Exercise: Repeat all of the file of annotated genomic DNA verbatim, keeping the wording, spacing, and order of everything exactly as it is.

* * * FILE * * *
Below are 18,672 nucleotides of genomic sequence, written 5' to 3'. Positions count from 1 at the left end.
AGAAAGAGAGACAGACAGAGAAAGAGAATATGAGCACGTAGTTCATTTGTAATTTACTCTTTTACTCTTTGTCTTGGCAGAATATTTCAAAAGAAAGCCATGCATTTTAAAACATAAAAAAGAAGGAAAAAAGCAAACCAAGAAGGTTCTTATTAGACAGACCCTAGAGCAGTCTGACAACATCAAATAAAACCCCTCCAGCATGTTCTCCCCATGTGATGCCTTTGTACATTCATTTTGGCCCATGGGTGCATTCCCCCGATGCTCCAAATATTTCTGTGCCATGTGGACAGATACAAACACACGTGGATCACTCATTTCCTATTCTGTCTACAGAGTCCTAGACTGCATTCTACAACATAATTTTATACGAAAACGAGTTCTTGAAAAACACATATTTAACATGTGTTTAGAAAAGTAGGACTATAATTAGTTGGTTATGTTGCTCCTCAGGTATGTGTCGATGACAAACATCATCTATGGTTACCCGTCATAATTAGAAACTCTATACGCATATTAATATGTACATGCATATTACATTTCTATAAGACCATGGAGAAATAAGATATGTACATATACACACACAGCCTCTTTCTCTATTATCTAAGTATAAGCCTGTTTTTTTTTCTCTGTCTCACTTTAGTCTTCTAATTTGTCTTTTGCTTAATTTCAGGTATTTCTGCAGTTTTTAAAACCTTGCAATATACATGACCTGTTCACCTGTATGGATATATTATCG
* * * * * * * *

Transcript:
Below are 18,672 nucleotides of genomic sequence, written 5' to 3'. Positions count from 1 at the left end.
AGAAAGAGAGACAGACAGAGAAAGAGAATATGAGCACGTAGTTCATTTGTAATTTACTCTTTTACTCTTTGTCTTGGCAGAATATTTCAAAAGAAAGCCATGCATTTTAAAACATAAAAAAGAAGGAAAAAAGCAAACCAAGAAGGTTCTTATTAGACAGACCCTAGAGCAGTCTGACAACATCAAATAAAACCCCTCCAGCATGTTCTCCCCATGTGATGCCTTTGTACATTCATTTTGGCCCATGGGTGCATTCCCCCGATGCTCCAAATATTTCTGTGCCATGTGGACAGATACAAACACACGTGGATCACTCATTTCCTATTCTGTCTACAGAGTCCTAGACTGCATTCTACAACATAATTTTATACGAAAACGAGTTCTTGAAAAACACATATTTAACATGTGTTTAGAAAAGTAGGACTATAATTAGTTGGTTATGTTGCTCCTCAGGTATGTGTCGATGACAAACATCATCTATGGTTACCCGTCATAATTAGAAACTCTATACGCATATTAATATGTACATGCATATTACATTTCTATAAGACCATGGAGAAATAAGATATGTACATATACACACACAGCCTCTTTCTCTATTATCTAAGTATAAGCCTGTTTTTTTTTCTCTGTCTCACTTTAGTCTTCTAATTTGTCTTTTGCTTAATTTCAGGTATTTCTGCAGTTTTTAAAACCTTGCAATATACATGACCTGTTCACCTGTATGGATATATTATCG